Thermodynamic analysis of phase relations in a high-grade gneissic xenolith from the anatectic region of the late Archean Qôrqut Granite Complex indicates that fluids, probably derived from the granite complex, caused partial replacement of primary plagioclase, corundum, and biotite in the xenolith by epidote, margarite, and muscovite. Compositional relations within the metamorphic mineral assemblage, together with logarithmic activity and fugacity phase diagrams in the system Na2O-K2O-CaO-FeO-MgO-Fe2O3-Al2O3-SiO2-H2O, define local equilibrium constraints on temperature, oxygen fugacity, activity of aqueous silica, and cation activity ratios in the fluid phase during hydration of the xenolith.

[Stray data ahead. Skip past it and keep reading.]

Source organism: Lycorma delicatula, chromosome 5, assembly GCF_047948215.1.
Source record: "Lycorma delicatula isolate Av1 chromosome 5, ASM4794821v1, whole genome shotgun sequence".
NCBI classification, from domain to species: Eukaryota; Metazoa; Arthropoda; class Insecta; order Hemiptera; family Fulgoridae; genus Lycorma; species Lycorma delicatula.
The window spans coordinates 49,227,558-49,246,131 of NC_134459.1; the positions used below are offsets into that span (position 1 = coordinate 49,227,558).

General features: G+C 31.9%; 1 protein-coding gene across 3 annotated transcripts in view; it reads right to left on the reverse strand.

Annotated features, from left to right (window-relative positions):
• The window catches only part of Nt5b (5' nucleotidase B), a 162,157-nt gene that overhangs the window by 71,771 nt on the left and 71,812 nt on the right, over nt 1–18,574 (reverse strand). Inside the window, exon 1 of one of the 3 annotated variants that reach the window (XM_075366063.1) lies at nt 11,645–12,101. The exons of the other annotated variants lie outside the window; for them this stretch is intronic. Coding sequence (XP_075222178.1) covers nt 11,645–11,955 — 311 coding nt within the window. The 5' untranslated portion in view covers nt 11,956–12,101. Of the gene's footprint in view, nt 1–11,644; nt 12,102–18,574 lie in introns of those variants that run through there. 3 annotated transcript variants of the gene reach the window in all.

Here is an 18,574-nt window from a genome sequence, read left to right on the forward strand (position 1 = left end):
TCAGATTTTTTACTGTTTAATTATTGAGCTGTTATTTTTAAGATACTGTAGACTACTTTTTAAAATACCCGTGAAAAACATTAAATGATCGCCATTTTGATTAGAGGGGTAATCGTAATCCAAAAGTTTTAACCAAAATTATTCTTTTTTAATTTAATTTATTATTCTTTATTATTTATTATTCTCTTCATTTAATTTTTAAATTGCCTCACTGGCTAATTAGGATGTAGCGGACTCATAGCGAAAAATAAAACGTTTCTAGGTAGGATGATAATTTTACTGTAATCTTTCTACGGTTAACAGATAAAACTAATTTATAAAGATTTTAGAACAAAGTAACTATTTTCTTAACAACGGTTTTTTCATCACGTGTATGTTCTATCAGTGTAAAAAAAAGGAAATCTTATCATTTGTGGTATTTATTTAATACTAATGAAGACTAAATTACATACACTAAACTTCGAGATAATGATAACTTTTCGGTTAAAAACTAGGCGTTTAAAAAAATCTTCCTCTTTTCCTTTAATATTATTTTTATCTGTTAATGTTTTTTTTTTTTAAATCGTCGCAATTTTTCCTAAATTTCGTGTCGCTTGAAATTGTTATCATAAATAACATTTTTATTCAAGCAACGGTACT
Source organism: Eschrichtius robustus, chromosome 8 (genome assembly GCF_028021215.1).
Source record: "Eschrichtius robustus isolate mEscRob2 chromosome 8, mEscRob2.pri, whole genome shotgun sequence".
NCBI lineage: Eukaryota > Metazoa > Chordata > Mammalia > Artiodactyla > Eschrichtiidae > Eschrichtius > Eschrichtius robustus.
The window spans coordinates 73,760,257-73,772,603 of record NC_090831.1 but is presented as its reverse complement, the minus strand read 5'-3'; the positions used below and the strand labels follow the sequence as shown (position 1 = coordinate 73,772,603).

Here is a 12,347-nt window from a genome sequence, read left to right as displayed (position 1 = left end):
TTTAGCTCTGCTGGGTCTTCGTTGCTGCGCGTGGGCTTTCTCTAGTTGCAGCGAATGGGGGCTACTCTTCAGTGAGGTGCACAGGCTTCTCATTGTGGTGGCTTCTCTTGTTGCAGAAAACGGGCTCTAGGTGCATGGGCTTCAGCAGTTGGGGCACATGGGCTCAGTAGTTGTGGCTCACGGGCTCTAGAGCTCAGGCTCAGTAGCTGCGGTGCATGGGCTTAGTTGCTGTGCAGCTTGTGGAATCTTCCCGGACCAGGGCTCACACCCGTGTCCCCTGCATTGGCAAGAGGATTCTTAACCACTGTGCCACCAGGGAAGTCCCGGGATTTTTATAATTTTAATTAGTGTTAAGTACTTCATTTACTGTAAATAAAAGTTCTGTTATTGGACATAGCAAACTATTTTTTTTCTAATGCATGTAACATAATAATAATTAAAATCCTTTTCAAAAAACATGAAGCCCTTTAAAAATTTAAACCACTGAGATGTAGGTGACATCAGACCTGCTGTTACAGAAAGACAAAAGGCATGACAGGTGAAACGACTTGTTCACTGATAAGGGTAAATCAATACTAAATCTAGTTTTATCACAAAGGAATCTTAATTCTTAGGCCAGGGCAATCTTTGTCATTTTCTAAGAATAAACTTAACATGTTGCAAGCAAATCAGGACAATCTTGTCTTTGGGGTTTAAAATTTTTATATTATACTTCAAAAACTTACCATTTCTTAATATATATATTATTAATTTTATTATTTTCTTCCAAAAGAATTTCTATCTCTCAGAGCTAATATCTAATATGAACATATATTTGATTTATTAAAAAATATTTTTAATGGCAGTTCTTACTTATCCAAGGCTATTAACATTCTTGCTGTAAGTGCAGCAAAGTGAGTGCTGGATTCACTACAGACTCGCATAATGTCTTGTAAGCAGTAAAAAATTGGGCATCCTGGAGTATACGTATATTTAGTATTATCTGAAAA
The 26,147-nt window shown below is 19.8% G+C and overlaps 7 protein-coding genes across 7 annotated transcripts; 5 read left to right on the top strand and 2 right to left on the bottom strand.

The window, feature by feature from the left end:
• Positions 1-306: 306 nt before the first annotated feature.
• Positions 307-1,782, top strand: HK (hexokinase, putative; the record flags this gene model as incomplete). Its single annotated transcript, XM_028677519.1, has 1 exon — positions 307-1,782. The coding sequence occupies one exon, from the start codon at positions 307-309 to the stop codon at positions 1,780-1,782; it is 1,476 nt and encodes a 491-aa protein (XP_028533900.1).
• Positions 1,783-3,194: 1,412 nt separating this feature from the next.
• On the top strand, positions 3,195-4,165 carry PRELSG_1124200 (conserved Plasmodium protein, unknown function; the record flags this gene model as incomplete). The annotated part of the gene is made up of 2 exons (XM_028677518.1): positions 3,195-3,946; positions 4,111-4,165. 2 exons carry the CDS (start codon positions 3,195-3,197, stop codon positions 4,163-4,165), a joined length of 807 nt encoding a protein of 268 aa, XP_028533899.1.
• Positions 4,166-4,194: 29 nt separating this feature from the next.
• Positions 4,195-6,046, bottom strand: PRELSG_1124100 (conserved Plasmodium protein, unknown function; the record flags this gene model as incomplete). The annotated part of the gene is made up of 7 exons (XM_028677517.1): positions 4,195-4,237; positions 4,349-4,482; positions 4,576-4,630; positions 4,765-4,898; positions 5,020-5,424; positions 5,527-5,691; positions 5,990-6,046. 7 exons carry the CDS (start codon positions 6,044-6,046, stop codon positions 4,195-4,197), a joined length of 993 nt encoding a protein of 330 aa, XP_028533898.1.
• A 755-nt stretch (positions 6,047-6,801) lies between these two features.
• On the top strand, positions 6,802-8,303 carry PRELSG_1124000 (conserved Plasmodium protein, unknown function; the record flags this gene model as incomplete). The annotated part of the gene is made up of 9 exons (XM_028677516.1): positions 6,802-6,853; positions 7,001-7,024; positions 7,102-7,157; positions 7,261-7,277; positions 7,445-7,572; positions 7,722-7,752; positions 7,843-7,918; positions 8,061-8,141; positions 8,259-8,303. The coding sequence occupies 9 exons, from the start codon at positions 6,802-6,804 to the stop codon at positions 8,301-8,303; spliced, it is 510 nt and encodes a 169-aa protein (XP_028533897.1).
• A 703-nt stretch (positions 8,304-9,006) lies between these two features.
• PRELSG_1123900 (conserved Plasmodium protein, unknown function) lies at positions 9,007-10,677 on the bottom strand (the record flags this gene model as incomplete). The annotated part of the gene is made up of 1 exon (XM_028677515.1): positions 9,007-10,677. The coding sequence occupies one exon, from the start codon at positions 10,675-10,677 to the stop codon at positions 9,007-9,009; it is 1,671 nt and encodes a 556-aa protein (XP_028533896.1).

The inferred lithostatic pressure at the time of intrusion of the granite complex is ∼5 kbar. At this pressure and ∼580°C, plagioclase and corundum react with water to form margarite. Equilibrium among plagioclase, corundum, margarite, biotite, epidote, muscovite, and an aqueous solution in the xenolith at this temperature and pressure requires an oxygen fugacity of ∼10-17 bars. At temperatures less than 580°C, the assemblage biotite + muscovite + margarite + epidote is stable over a wide range of cation to H+ activity ratios and activity of silica in the fluid phase, but defines a narrow range of oxygen fugac-ities at any given temperature. The calculated oxygen fugacities for the xenolith are close to the maximum values estimated from Fe-Ti oxide phase relations in some granites and pegmatites reported in the literature. Hydration of plagioclase and corundum and the oxidation of biotite in the xenolith to form epidote, margarite, and muscovite require an influx of H2O and possibly SiO2 from the surrounding granite.

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